General oversight of Royal Families on Java
Royal House of Mataram
Mataram which was founded by Panembahan Senopati (1575-1601) was fo a while the most powerful kingdom on Java. At the beginning of the 17th century it comprised almost the whole of Java with the exception of Banten, Cirebon (West-Java) and Balambang (East-Java). In a series of succession wars the territory of Mataram diminished in favour of the Dutch East India Company (VOC). Not did they acquire more land, especially at the coast, but got virtually complete control of trading (monopoly). After the Third Javanese War of succession Mataram was divided between various familymembers.
The sunanate (at Sarakarta) under Paku Buwono III, the sultanate Jogjakarta under Hamengku Buwono I (1755) and the independent princely territory Mangkunegaran in 1757. In 1812 the lieutenant-goveror of Java Stamford Raffles created the independent princely territory of Pakualaman to politically counterbalance the sultanate of Jogjakarta. After the Java War (1825-1830) the territories of Surakarta and Jogjakarta were further diminished.
Sultanate of Banten
The sultanate of Banten was founded by one of the 9 wali’s (Islamic saints) of Java, known by his burial place in Cirebon; Sunan Gunung Jati. His oldest son became sultan of Banten and a great-grandson became his successor in Cirebon. At the height of power the influence of Banten was felt in Lampung (South-Sumatra), Landak and Sukadana (West-Kalimantan). A strong trading nation it came into several conflicts with the VOC. In 1813 the British lieutenant-governor Thomas Raffles abolished the sultanate.
Sultanate of Cirebon
The oldest still existing royal family in Java. With currently 3 branches, with their own kratons (palaces). These branches are called Kasepuhan (the older), Kanoman (the younger) and Kacirebonan. Also these sultanates came in conflict with the VOC. They were abolished in 1811 (Kacirebonan) and 1813 (Kasepuhan and Kanoman), with retention of their titles and a financial compensation.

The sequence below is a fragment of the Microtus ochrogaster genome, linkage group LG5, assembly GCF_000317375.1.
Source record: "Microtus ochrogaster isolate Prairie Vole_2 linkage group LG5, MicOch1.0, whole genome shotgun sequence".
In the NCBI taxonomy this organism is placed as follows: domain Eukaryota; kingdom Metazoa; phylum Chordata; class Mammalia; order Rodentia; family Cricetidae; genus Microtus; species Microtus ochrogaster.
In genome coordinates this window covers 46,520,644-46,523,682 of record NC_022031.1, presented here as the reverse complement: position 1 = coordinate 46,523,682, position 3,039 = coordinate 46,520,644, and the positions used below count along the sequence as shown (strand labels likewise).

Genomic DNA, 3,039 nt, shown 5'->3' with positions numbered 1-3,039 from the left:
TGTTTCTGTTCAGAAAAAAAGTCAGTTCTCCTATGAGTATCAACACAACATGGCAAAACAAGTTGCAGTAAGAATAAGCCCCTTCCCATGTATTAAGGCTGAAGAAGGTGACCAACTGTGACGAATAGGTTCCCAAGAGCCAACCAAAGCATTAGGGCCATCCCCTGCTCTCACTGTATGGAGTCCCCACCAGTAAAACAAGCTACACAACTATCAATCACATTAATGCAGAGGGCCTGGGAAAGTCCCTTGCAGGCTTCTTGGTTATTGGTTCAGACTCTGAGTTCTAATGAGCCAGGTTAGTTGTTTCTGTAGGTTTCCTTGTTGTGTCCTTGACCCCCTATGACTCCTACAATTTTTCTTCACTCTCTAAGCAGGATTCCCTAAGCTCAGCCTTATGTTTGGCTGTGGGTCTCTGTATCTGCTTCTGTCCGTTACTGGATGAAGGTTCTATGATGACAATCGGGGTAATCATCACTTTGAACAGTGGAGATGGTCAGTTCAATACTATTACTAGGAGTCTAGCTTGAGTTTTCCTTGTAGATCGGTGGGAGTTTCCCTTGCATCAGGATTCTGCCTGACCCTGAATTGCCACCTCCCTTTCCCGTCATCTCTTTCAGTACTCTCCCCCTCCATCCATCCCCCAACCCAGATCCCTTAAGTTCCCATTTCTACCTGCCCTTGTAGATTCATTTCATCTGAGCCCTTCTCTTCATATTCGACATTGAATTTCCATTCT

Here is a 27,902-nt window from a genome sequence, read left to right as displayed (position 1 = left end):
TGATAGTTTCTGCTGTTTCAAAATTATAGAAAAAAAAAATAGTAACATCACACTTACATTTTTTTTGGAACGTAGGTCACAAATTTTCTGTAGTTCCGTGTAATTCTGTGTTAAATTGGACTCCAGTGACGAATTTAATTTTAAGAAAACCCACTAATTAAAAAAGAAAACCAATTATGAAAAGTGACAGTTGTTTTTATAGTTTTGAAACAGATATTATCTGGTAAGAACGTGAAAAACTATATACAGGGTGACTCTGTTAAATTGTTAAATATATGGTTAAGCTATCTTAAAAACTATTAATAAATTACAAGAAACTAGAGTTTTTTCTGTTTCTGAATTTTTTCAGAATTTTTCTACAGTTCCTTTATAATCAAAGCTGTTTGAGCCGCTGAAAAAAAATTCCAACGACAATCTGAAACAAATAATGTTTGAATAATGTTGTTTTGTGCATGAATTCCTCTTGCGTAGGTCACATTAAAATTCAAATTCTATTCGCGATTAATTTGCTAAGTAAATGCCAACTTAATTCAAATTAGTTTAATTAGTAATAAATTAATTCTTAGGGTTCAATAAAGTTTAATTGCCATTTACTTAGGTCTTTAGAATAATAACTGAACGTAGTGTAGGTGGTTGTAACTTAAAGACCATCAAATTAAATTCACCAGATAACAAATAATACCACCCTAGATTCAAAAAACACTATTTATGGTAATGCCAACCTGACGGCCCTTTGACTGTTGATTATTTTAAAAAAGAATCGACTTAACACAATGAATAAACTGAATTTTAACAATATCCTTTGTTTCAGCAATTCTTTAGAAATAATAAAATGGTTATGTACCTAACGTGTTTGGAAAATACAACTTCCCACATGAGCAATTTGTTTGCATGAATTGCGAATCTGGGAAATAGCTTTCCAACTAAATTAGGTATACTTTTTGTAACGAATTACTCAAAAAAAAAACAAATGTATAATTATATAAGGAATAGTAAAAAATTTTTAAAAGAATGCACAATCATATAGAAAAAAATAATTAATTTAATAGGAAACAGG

Princes of Gabang
Not much is known about this princely family near Cirebon. It only entered once into a formal relation with the VOC and is mentioned in various correspondence of the Dutch Indies government, but after the first quarter of the 19th century seems to be of no importance. Their lands have been a part of the government lands.
Princes Wijil of Kadilangu at Demak
The title of Pangeran Wijil of Kadilangu was bestowed on the familyhead of the descendants of the wali Susuhunan Kalijogo. His gravesite as well the mosque at Demak are one of the most revered places on Java.
Sultans and Panembahans at Madura
Titles of sultan and panembahan where bestowed on individual regents of Bangkalan, Pamekasan and Sampang on a non-hereditary basis. This because of their military support of the VOC and later the Dutch East Indies as well the British government.